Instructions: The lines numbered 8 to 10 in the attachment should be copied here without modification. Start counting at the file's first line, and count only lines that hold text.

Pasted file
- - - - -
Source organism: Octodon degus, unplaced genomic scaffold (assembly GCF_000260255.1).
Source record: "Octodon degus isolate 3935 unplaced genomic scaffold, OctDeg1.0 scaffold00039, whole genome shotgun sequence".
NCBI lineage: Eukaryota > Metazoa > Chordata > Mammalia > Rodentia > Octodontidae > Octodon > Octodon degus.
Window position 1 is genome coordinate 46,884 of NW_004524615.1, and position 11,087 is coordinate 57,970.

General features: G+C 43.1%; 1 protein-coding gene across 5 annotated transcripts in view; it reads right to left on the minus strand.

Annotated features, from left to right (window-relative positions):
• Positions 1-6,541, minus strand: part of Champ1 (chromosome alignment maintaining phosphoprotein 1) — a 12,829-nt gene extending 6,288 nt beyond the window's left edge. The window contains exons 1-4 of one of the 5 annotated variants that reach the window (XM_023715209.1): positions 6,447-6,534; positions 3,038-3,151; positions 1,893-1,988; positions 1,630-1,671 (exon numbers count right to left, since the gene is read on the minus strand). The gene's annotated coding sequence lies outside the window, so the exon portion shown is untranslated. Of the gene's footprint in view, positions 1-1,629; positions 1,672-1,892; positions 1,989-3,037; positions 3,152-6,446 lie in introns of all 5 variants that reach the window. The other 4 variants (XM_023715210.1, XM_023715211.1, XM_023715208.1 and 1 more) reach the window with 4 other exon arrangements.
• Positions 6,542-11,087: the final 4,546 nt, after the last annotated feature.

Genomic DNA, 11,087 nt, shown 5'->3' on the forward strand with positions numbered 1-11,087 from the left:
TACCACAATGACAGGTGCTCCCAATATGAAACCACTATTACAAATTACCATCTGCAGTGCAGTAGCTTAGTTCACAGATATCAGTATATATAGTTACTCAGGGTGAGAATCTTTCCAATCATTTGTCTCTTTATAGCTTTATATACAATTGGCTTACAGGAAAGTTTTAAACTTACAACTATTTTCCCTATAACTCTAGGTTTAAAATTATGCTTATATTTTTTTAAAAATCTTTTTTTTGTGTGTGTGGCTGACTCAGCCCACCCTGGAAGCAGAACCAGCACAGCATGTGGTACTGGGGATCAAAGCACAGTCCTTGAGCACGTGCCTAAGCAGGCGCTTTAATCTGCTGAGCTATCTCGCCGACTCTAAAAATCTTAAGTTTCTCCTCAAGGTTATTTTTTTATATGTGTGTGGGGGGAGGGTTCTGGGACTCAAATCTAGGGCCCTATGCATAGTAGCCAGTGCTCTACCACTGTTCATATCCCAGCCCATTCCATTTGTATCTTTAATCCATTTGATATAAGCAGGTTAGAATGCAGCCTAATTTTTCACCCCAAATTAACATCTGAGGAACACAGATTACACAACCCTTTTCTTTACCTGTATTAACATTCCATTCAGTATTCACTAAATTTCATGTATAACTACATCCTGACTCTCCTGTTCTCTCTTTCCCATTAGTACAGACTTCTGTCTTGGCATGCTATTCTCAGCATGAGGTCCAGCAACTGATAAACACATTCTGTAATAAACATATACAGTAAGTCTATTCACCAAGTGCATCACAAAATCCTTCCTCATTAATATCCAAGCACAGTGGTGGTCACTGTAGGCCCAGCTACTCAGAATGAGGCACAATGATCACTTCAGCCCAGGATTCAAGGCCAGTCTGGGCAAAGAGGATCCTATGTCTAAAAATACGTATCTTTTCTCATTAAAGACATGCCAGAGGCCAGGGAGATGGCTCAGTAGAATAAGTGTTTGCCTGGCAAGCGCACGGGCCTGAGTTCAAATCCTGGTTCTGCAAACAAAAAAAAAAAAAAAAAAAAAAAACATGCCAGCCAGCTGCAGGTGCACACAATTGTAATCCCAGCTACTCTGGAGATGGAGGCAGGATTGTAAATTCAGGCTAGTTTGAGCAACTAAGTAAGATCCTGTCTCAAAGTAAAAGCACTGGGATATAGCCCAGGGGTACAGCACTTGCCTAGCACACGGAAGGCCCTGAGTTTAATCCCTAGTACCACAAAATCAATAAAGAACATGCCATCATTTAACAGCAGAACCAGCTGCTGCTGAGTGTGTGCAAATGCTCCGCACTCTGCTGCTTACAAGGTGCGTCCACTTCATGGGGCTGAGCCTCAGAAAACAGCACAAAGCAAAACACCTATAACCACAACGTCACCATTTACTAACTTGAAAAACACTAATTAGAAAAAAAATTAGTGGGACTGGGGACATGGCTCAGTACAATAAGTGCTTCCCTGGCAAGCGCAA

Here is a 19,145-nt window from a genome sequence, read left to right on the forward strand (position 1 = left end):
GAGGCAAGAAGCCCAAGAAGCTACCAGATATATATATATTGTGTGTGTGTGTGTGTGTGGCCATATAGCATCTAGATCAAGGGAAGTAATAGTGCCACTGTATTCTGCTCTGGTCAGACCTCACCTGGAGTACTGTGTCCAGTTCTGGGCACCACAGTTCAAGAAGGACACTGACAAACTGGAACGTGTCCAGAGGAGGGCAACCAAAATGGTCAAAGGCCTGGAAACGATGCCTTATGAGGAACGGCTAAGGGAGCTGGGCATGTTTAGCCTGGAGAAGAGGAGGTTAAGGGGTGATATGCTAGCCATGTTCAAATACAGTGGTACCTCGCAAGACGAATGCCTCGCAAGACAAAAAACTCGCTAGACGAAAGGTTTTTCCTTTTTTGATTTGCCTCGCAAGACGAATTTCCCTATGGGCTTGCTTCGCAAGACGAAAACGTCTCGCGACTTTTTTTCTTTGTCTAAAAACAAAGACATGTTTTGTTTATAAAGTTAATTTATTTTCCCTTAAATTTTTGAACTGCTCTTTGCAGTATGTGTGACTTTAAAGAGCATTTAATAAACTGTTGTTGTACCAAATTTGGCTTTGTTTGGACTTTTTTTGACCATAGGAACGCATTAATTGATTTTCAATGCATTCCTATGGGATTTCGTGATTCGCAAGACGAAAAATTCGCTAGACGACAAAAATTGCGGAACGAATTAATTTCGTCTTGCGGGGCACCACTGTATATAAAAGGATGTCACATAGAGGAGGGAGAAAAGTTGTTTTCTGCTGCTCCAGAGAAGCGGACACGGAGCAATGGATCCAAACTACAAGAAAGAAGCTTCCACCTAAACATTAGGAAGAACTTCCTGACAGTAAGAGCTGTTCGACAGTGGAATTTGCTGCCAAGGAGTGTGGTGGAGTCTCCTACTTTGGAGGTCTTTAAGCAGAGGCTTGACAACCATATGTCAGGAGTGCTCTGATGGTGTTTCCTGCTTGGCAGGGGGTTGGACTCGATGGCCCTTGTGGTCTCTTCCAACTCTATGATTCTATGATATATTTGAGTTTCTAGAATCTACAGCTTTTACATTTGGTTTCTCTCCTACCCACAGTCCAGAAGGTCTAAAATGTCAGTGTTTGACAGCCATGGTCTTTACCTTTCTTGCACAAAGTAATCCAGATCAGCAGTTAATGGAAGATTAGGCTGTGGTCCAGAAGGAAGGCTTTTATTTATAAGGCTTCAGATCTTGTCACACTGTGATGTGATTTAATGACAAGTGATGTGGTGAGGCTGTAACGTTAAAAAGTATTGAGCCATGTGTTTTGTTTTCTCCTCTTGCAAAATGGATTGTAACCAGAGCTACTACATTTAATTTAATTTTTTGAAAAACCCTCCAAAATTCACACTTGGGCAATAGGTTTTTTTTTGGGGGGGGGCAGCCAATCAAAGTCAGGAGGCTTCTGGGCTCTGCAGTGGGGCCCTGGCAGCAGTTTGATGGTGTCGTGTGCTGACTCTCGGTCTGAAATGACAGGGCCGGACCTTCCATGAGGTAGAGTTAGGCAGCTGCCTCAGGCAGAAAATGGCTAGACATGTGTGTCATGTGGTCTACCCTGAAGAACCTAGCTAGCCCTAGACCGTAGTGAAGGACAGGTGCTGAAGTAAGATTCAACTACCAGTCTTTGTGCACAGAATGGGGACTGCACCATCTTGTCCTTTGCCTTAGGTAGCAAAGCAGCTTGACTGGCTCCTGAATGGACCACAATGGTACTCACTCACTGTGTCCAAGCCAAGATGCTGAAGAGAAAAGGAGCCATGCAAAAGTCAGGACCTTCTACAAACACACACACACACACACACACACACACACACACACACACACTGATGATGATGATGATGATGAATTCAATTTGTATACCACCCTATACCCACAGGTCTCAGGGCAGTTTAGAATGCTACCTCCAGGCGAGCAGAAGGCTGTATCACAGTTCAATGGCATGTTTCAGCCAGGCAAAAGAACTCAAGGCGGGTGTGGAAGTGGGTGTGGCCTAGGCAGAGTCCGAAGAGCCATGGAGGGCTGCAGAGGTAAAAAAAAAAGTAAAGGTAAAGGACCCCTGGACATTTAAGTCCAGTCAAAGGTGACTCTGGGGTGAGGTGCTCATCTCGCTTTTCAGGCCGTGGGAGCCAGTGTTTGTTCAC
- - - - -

• Positions 6,542-11,087: the final 4,546 nt, after the last annotated feature.

Genomic DNA, 11,087 nt, shown 5'->3' on the forward strand with positions numbered 1-11,087 from the left:
TACCACAATGACAGGTGCTCCCAATATGAAACCACTATTACAAATTACCATCTGCAGTGCAGTAGCTTAGTTCACAGATATCAGTATATATAGTTACTCAGGGTGAGAATCTTTCCAATCATTTGTCTCTTTATAGCTTTATATACAATTGGCTTACAGGAAAGTTTTAAACTTACAACTATTTTCCCTATAACTCTAGGTTTAAAATTATGCTTATATTTTTTTAAAAATCTTTTTTTTGTGTGTGTGGCTGACTCAGCCCACCCTGGAAGCAGAACCAGCACAGCATGTGGTACTGGGGATCAAAGCACAGTCCTTGAGCACGTGCCTAAGCAGGCGCTTTAATCTGCTGAGCTATCTCGCCGACTCTAAAAATCTTAAGTTTCTCCTCAAGGTTATTTTTTTATATGTGTGTGGGGGGAGGGTTCTGGGACTCAAATCTAGGGCCCTATGCATAGTAGCCAGTGCTCTACCACTGTTCATATCCCAGCCCATTCCATTTGTATCTTTAATCCATTTGATATAAGCAGGTTAGAATGCAGCCTAATTTTTCACCCCAAATTAACATCTGAGGAACACAGATTACACAACCCTTTTCTTTACCTGTATTAACATTCCATTCAGTATTCACTAAATTTCATGTATAACTACATCCTGACTCTCCTGTTCTCTCTTTCCCATTAGTACAGACTTCTGTCTTGGCATGCTATTCTCAGCATGAGGTCCAGCAACTGATAAACACATTCTGTAATAAACATATACAGTAAGTCTATTCACCAAGTGCATCACAAAATCCTTCCTCATTAATATCCAAGCACAGTGGTGGTCACTGTAGGCCCAGCTACTCAGAATGAGGCACAATGATCACTTCAGCCCAGGATTCAAGGCCAGTCTGGGCAAAGAGGATCCTATGTCTAAAAATACGTATCTTTTCTCATTAAAGACATGCCAGAGGCCAGGGAGATGGCTCAGTAGAATAAGTGTTTGCCTGGCAAGCGCACGGGCCTGAGTTCAAATCCTGGTTCTGCAAACAAAAAAAAAAAAAAAAAAAAAAAACATGCCAGCCAGCTGCAGGTGCACACAATTGTAATCCCAGCTACTCTGGAGATGGAGGCAGGATTGTAAATTCAGGCTAGTTTGAGCAACTAAGTAAGATCCTGTCTCAAAGTAAAAGCACTGGGATATAGCCCAGGGGTACAGCACTTGCCTAGCACACGGAAGGCCCTGAGTTTAATCCCTAGTACCACAAAATCAATAAAGAACATGCCATCATTTAACAGCAGAACCAGCTGCTGCTGAGTGTGTGCAAATGCTCCGCACTCTGCTGCTTACAAGGTGCGTCCACTTCATGGGGCTGAGCCTCAGAAAACAGCACAAAGCAAAACACCTATAACCACAACGTCACCATTTACTAACTTGAAAAACACTAATTAGAAAAAAAATTAGTGGGACTGGGGACATGGCTCAGTACAATAAGTGCTTCCCTGGCAAGCGCAA